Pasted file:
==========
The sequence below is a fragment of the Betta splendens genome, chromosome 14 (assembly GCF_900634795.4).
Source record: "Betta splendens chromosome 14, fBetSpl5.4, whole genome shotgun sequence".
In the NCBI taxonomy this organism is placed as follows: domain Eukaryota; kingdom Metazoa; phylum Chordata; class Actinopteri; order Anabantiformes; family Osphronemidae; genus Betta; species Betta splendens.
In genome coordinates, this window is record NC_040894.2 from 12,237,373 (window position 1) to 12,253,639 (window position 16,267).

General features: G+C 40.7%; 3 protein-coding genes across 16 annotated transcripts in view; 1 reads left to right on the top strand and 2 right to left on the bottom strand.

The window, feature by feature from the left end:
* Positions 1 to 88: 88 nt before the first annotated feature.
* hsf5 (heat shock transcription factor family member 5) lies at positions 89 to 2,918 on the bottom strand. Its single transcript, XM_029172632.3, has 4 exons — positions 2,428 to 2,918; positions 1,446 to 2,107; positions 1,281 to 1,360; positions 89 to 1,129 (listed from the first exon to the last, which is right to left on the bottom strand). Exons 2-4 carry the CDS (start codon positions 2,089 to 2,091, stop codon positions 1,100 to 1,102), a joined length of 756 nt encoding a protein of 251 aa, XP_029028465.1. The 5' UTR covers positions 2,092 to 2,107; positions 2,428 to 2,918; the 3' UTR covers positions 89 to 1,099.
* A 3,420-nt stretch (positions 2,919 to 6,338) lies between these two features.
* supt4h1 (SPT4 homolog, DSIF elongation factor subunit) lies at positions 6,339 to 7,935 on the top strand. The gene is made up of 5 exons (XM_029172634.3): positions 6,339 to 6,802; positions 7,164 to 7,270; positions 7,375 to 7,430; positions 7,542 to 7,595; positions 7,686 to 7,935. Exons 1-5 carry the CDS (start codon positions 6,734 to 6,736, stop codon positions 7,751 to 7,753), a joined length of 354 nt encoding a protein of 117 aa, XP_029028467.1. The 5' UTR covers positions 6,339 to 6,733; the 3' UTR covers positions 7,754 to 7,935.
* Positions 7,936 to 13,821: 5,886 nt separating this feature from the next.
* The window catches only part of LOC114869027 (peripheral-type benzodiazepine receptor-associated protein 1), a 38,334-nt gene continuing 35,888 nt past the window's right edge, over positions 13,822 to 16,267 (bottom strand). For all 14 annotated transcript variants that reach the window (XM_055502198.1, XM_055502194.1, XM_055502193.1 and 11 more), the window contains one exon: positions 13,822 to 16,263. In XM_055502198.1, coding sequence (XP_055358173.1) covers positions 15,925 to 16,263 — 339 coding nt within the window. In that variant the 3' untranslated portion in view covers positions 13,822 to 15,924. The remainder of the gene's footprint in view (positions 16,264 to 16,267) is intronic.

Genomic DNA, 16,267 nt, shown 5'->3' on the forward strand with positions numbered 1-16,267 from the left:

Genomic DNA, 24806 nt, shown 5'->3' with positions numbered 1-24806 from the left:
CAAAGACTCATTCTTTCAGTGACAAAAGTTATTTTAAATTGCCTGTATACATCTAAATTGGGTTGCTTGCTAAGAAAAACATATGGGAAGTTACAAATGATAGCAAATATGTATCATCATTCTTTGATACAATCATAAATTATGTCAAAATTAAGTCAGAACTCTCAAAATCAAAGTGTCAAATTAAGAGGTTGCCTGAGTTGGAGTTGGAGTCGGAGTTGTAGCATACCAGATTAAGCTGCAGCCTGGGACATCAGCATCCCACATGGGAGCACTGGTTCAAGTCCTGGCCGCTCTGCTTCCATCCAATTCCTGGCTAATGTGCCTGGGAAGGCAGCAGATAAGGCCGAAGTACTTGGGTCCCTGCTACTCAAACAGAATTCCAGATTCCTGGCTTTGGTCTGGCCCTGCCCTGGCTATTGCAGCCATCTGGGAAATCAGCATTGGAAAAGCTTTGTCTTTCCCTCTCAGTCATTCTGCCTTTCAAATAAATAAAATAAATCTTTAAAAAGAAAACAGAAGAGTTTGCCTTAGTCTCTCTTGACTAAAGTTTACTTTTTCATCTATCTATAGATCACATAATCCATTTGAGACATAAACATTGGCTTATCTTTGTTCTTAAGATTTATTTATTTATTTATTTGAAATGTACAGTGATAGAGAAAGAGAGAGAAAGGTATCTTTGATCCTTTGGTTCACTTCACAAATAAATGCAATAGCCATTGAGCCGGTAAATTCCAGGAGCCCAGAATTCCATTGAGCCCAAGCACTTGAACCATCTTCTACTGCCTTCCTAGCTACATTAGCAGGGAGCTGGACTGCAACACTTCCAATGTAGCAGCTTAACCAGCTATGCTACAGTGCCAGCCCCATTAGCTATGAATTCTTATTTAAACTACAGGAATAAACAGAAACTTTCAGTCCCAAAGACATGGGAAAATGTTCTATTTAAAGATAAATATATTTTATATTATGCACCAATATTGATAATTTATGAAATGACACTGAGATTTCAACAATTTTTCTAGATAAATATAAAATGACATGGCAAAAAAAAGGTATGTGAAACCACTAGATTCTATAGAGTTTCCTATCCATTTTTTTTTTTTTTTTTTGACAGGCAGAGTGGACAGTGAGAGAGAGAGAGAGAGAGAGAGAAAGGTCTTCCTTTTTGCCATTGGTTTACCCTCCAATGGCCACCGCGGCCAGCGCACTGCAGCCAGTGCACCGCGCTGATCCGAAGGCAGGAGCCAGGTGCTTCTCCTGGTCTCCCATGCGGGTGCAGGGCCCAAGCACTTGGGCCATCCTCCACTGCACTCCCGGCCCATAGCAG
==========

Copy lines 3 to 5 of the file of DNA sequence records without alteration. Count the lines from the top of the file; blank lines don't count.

In the NCBI taxonomy this organism is placed as follows: domain Eukaryota; kingdom Metazoa; phylum Chordata; class Actinopteri; order Anabantiformes; family Osphronemidae; genus Betta; species Betta splendens.
In genome coordinates, this window is record NC_040894.2 from 12,237,373 (window position 1) to 12,253,639 (window position 16,267).

General features: G+C 40.7%; 3 protein-coding genes across 16 annotated transcripts in view; 1 reads left to right on the top strand and 2 right to left on the bottom strand.